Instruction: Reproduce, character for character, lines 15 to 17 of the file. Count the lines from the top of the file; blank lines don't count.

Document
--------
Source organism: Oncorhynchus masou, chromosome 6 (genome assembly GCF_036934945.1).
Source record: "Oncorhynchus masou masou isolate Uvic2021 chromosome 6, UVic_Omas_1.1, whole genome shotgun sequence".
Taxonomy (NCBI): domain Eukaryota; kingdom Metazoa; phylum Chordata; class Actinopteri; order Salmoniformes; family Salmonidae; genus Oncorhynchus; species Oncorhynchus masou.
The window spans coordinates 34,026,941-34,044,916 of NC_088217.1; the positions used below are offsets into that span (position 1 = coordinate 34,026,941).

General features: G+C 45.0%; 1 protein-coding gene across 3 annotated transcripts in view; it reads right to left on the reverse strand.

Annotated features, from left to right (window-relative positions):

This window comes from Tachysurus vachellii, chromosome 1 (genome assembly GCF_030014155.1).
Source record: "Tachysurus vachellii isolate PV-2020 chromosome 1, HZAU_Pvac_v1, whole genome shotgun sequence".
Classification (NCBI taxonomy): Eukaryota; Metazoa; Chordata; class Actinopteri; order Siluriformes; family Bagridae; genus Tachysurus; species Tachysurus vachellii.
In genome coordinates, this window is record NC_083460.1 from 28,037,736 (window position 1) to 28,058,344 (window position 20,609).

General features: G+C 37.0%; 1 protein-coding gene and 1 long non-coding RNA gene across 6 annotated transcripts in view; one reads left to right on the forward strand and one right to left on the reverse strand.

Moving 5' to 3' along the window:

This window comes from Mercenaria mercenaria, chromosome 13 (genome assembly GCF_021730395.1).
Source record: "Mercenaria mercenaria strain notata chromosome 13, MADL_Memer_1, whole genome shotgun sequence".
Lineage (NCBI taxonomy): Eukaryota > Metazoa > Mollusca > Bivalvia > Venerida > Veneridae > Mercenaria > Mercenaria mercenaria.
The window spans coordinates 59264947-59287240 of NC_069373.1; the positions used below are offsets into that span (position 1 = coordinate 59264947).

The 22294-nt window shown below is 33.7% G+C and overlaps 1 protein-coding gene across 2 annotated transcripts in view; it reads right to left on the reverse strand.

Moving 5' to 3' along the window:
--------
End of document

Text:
Lineage (NCBI taxonomy): Eukaryota > Metazoa > Mollusca > Bivalvia > Venerida > Veneridae > Mercenaria > Mercenaria mercenaria.
The window spans coordinates 59264947-59287240 of NC_069373.1; the positions used below are offsets into that span (position 1 = coordinate 59264947).

The 22294-nt window shown below is 33.7% G+C and overlaps 1 protein-coding gene across 2 annotated transcripts in view; it reads right to left on the reverse strand.